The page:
customer.

Account Planning, Management & Development



As markets tighten and market competition

increases, it becomes increasingly difficult for companies to achieve

product differentiation in their market place. As such, businesses will

find it harder and harder to optimise their profits unless they develop

effective strategies to achieve differentiation. One way to accomplish

this is through the enhancement of customer intimacy.

Account Planning, Management & Development is the process that

organisations adopt in order to prioritise their customers in terms of

value to the business. In most businesses, the 80/20 rule applies where

80% of current and/or potential revenue comes from 20% of the customer

base. However, in recognising the value that these 20% of customers

hold, it is important to adopt a strategy that is going to ensure that

they are handled in such a way that maximum effort is focused on the

activities that will yield the greatest potential for the company in a

profitable fashion.

Successful Account Planning, Management & Development ensures

that a company recognises the importance of certain customer

relationships to the future of their organisation and treats these

relationships as an asset to the company.

The process used to categorise customers in terms of potential as

well as the process adopted to manage and develop these customers

effectively are paramount to the success of any Account Planning,

Management and Development strategy.

So what is a Key Account?

Essentially, it is a customer who can help to shape your company’s

future. This may not necessarily be your largest customer nor the

highest spending customer. In this way, the top 20 revenue,

one-size-fits-all approach can be costly and risky.

Once you have completed your customer research, a number of factors

should be assessed when deliberating your Account Planning, Management

and Development strategy:



  • Current revenue profitability vs. potential revenue profitability


  • Complexity of needs


  • The industry in which they operate and its viability


  • Financial stability




Although the process of developing and managing Key Accounts more

intimately yields greater customer penetration or share of wallet, the

costs of maintaining an intimate relationship with clients can also be

costly. It is for this reason that the ‘biggest’ clients do not always

make the ‘best’ clients. It is a common mistake for organisations to

simply segment their customer base into key accounts based on their

revenue contribution, consider:



  • Larger companies often require more attention and expect not to pay for it


  • Larger companies tend to exert their power and negotiate lower

    prices, often exploiting suppliers by creating price wars (thus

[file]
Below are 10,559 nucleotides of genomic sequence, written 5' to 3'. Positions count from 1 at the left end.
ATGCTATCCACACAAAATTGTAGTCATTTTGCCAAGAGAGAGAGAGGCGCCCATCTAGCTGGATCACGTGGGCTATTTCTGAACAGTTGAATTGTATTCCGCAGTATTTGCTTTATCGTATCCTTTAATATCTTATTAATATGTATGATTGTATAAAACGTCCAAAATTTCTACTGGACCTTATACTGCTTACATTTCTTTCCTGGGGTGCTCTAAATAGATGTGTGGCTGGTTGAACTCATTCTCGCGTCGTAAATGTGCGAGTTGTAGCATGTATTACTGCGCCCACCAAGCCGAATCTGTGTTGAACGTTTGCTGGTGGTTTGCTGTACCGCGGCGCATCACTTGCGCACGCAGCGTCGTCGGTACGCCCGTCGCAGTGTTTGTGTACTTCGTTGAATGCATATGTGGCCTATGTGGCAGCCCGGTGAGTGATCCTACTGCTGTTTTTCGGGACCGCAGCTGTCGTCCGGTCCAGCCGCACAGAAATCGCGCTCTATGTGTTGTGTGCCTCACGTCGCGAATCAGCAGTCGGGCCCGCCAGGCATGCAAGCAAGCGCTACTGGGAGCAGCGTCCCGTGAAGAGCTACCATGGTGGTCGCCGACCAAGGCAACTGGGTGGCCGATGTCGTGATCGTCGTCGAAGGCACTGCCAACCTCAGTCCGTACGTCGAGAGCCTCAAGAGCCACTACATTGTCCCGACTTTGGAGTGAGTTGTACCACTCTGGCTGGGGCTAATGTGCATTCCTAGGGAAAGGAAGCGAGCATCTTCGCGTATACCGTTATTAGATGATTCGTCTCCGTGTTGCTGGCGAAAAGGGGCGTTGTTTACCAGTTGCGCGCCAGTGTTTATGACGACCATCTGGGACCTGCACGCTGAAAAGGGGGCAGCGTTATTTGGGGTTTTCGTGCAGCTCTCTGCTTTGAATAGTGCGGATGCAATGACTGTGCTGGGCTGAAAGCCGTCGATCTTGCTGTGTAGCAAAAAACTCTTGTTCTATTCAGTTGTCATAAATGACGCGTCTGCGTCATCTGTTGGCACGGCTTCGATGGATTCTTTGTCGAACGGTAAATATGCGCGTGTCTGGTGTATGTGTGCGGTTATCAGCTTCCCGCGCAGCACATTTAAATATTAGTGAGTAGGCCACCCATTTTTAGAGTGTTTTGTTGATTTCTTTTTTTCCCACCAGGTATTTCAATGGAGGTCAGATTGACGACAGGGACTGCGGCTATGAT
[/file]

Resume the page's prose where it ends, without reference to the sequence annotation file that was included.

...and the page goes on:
reducing profitability)


  • Larger companies employ the resources of smaller suppliers, only

    giving them small orders but getting the lowest prices so they can

    squeeze on their larger suppliers (again, affecting profitability)




It is often a hard lesson for salespeople to learn that many big

companies rarely provide the return on investment proportionate to the

amount of effort that’s required. In addition, these customers often

compromise the company’s profitability significantly.

Analyse your accounts

So you need to analyse your accounts carefully. When analysing an

account, your core focus is to interpret the customer data in such a

way that will provide you with an understanding of how you can yield

maximum potential from the client.

There are five key areas that need to be researched:

Strategic Information

This is the big picture information it explains why they are in

business and where they are headed as an organisation. This information

is critical to your basic understanding of the company.

Operational Information

The nuts and bolts of the organisation, the what, the when and the where.

Financial Information

This information is critical in assessing the ongoing viability of the customer.

Competitor Information

Recognise their strengths and minimise them. Recognise their weaknesses

and exploit them. Understand what they are doing and know how to combat

their activity.

Your Company History

Have a basic understanding of previous dealings with the customer but

also know where to find more detailed records if or when required.

I hope this helps you plan and use your selling energy wisely.

Happy selling

Author:.

'Selling is everybody's business and everybody lives by selling something' so says Sue Barrett, sales expert, writer, business speaker and adviser, facilitator, sales coach, training provider and entrepreneur. Sue founded Barrett in 1995 to positively transform the culture, capability and continuous learning of leaders, teams and businesses by developing sales driven organisations that are equipped for the 21st Century. Since inception, Barrett has worked with hundreds of Australian companies c...

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